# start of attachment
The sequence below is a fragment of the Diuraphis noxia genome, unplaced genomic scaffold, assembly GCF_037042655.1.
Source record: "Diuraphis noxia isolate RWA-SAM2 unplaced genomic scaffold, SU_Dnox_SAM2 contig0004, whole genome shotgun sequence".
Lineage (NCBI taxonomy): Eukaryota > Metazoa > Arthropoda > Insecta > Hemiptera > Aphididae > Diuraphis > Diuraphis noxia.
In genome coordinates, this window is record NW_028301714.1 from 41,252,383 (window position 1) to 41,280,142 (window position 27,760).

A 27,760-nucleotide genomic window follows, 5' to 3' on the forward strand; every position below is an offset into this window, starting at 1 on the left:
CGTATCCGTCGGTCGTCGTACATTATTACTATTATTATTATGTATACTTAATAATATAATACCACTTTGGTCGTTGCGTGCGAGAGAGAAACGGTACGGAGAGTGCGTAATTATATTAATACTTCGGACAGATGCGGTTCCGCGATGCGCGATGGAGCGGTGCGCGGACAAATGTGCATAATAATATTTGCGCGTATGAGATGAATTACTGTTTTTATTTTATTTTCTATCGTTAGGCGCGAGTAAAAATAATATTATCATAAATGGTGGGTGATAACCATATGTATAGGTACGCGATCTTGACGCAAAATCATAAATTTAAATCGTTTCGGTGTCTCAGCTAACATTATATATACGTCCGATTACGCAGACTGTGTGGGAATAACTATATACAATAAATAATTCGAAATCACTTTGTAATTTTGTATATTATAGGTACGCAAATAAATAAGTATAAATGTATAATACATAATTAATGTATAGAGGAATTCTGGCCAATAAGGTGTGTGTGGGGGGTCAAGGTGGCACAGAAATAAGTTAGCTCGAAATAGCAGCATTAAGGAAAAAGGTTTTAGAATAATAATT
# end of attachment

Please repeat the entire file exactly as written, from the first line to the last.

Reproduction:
The sequence below is a fragment of the Diuraphis noxia genome, unplaced genomic scaffold, assembly GCF_037042655.1.
Source record: "Diuraphis noxia isolate RWA-SAM2 unplaced genomic scaffold, SU_Dnox_SAM2 contig0004, whole genome shotgun sequence".
Lineage (NCBI taxonomy): Eukaryota > Metazoa > Arthropoda > Insecta > Hemiptera > Aphididae > Diuraphis > Diuraphis noxia.
In genome coordinates, this window is record NW_028301714.1 from 41,252,383 (window position 1) to 41,280,142 (window position 27,760).

A 27,760-nucleotide genomic window follows, 5' to 3' on the forward strand; every position below is an offset into this window, starting at 1 on the left:
CGTATCCGTCGGTCGTCGTACATTATTACTATTATTATTATGTATACTTAATAATATAATACCACTTTGGTCGTTGCGTGCGAGAGAGAAACGGTACGGAGAGTGCGTAATTATATTAATACTTCGGACAGATGCGGTTCCGCGATGCGCGATGGAGCGGTGCGCGGACAAATGTGCATAATAATATTTGCGCGTATGAGATGAATTACTGTTTTTATTTTATTTTCTATCGTTAGGCGCGAGTAAAAATAATATTATCATAAATGGTGGGTGATAACCATATGTATAGGTACGCGATCTTGACGCAAAATCATAAATTTAAATCGTTTCGGTGTCTCAGCTAACATTATATATACGTCCGATTACGCAGACTGTGTGGGAATAACTATATACAATAAATAATTCGAAATCACTTTGTAATTTTGTATATTATAGGTACGCAAATAAATAAGTATAAATGTATAATACATAATTAATGTATAGAGGAATTCTGGCCAATAAGGTGTGTGTGGGGGGTCAAGGTGGCACAGAAATAAGTTAGCTCGAAATAGCAGCATTAAGGAAAAAGGTTTTAGAATAATAATT